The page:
Photo: Hessam Bakhtiarzadeh
The Obama administration is ending its controversial auto-industry bailout, which saved more than a million jobs but cost taxpayers billions of dollars in losses.
The Treasury Department announced Friday morning it is selling the federal government’s remaining shares in Ally Financial Inc., an auto lender, exiting its intervention in the industry.
The Treasury sold its 11 percent stake in Ally Financial for $1.3 billion, recovering more money than it invested in the Detroit-based auto lender formerly known as GMAC. In total, the government recovered $19.6 billion from Ally.
But such earnings were not the case for much of the $85 billion auto bailout, which began under the Bush administration and was greatly expanded during the Obama administration.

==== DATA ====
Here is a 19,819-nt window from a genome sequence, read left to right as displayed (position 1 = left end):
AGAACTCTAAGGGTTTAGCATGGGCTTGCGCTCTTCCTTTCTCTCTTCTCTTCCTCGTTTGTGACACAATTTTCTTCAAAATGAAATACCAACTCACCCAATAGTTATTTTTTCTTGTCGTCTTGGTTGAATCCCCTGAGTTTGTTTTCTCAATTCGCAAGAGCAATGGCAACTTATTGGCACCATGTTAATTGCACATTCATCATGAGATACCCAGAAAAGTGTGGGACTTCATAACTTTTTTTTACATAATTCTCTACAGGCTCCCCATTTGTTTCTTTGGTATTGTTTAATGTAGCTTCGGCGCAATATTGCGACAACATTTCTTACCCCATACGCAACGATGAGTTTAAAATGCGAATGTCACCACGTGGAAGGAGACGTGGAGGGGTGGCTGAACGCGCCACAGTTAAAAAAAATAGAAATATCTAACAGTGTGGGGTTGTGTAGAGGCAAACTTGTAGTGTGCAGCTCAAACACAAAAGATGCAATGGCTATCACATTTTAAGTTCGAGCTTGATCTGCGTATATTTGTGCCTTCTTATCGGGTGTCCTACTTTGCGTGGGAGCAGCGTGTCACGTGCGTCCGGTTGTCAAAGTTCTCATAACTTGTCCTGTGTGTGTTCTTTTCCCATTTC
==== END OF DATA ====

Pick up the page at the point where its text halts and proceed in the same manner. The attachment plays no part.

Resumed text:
Ford Motor Co. also began delivering its aluminum-bodied F-150 this week, as well.
The Chinese lead price finished as the week’s biggest mover on the weekly Automotive MMI® after dropping 5.2% and landing at CNY 12,750 ($2,052) per metric ton. The cash price of primary copper fell 2.6% on the LME to $6,305 per metric ton after rising 0.4% the week before. Following a 0.5% increase in the week prior, the 3-month price of copper fell 2.4% on the LME last week to $6,269 per metric ton. Closing at KRW 3,890 ($3.53) per kilogram, Korean 5052 coil premium over 1050 sheet remained unchanged for the week.
The price of US HDG rose 3.6% to $776.00 per short ton after falling 0.5% during the previous week.
The price of US palladium bar fell 3.9% to $780.00 per ounce after rising 2.3% the week before. Following a 1.2% increase in the week prior, the price of US platinum bar fell 3.6% last week to $1,192 per ounce.
The Automotive MMI® collects and weights 7 metal price points used in automotive production to provide a unique view into automotive metal trends. For more information on the Automotive MMI®, how it’s calculated or how your company can use the index, please drop us a note at: info (at) agmetalminer (dot) com.